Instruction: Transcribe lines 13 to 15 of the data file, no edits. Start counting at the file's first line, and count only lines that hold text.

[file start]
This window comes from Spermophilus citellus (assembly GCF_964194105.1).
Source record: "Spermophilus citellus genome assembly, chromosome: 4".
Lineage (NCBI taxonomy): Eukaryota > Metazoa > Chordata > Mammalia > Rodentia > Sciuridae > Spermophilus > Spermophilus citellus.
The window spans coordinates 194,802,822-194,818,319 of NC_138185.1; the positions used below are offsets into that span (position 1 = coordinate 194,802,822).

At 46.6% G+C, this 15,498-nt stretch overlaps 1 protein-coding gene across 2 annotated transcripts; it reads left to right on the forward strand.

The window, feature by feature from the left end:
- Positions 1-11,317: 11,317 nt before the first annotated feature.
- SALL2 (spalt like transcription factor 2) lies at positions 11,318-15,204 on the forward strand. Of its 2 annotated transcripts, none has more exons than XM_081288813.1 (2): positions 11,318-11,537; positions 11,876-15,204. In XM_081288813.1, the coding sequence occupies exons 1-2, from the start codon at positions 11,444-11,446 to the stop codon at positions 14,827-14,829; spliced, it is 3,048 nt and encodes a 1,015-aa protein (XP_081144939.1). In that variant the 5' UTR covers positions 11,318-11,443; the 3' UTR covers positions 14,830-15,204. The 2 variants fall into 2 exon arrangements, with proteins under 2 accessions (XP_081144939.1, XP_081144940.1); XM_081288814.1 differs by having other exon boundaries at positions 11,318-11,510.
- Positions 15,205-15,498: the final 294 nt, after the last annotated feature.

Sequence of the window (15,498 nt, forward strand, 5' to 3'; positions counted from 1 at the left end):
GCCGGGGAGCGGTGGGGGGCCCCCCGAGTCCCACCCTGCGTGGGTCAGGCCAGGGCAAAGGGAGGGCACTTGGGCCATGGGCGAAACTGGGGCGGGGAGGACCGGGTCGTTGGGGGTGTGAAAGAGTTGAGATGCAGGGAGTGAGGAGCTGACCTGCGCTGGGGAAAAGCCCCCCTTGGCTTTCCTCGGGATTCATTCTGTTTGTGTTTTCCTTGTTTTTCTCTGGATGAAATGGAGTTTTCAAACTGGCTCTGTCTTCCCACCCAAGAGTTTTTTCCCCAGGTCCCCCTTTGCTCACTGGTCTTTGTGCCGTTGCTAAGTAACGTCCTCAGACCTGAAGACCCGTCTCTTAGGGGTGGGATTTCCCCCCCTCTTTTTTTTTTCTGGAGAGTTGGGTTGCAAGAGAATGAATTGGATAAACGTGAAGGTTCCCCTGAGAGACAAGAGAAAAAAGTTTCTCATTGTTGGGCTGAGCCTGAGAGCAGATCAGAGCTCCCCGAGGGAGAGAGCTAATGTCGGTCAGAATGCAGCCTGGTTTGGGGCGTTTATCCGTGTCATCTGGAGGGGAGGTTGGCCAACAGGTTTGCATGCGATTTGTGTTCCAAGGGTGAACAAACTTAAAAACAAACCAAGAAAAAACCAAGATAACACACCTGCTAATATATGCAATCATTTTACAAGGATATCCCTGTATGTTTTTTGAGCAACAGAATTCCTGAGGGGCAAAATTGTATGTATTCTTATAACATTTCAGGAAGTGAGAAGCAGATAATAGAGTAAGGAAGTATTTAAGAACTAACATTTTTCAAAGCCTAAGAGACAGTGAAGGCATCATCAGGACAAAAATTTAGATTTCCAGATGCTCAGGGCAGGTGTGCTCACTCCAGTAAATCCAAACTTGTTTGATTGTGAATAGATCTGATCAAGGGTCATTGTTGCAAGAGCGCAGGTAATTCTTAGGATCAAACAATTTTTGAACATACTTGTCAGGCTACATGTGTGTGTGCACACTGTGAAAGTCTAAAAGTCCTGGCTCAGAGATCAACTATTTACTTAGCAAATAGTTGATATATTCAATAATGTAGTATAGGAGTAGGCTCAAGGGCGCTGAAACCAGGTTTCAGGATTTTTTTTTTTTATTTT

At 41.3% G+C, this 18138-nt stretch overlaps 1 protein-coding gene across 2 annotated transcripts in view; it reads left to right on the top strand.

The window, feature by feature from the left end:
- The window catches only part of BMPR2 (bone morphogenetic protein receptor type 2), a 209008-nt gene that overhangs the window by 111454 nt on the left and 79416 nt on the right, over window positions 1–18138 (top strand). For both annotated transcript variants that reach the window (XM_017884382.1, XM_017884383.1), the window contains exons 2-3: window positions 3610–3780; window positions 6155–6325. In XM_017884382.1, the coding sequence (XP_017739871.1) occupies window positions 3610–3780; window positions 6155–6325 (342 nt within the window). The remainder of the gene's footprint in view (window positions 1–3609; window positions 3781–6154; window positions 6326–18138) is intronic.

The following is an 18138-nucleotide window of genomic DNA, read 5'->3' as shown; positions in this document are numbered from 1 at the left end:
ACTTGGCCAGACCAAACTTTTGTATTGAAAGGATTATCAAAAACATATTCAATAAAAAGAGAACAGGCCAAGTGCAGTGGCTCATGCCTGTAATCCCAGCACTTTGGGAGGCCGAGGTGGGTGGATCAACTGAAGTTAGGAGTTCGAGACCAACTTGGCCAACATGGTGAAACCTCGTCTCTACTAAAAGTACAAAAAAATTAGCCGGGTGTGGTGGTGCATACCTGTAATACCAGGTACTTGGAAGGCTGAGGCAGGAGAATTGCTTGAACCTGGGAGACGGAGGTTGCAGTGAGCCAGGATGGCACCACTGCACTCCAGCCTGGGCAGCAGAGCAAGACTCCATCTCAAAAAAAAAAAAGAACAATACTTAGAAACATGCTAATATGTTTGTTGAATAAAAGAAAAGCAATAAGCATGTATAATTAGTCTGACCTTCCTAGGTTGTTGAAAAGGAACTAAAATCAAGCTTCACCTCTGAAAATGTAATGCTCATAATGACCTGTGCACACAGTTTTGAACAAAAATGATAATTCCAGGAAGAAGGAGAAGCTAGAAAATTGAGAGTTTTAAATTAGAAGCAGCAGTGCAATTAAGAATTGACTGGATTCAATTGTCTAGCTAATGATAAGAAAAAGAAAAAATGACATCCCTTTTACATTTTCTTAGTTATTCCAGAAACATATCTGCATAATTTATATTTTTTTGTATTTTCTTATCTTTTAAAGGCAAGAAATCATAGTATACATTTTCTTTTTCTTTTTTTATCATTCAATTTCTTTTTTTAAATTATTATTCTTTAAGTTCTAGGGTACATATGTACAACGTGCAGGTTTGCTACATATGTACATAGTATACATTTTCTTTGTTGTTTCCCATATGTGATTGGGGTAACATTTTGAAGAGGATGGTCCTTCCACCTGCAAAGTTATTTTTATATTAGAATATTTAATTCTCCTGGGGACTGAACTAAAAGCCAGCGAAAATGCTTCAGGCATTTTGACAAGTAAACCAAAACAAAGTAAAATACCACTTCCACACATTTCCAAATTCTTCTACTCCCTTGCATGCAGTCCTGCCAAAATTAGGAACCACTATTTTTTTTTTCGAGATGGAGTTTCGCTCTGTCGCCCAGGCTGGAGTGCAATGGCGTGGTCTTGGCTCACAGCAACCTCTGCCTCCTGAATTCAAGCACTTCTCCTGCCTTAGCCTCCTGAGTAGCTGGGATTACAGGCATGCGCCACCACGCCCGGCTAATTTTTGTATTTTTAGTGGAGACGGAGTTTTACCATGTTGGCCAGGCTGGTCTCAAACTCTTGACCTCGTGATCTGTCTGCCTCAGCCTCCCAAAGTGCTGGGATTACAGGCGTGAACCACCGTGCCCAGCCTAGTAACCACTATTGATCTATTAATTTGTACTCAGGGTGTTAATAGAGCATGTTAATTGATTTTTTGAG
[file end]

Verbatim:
The window, feature by feature from the left end:
- The window catches only part of BMPR2 (bone morphogenetic protein receptor type 2), a 209008-nt gene that overhangs the window by 111454 nt on the left and 79416 nt on the right, over window positions 1–18138 (top strand). For both annotated transcript variants that reach the window (XM_017884382.1, XM_017884383.1), the window contains exons 2-3: window positions 3610–3780; window positions 6155–6325. In XM_017884382.1, the coding sequence (XP_017739871.1) occupies window positions 3610–3780; window positions 6155–6325 (342 nt within the window). The remainder of the gene's footprint in view (window positions 1–3609; window positions 3781–6154; window positions 6326–18138) is intronic.

The following is an 18138-nucleotide window of genomic DNA, read 5'->3' as shown; positions in this document are numbered from 1 at the left end: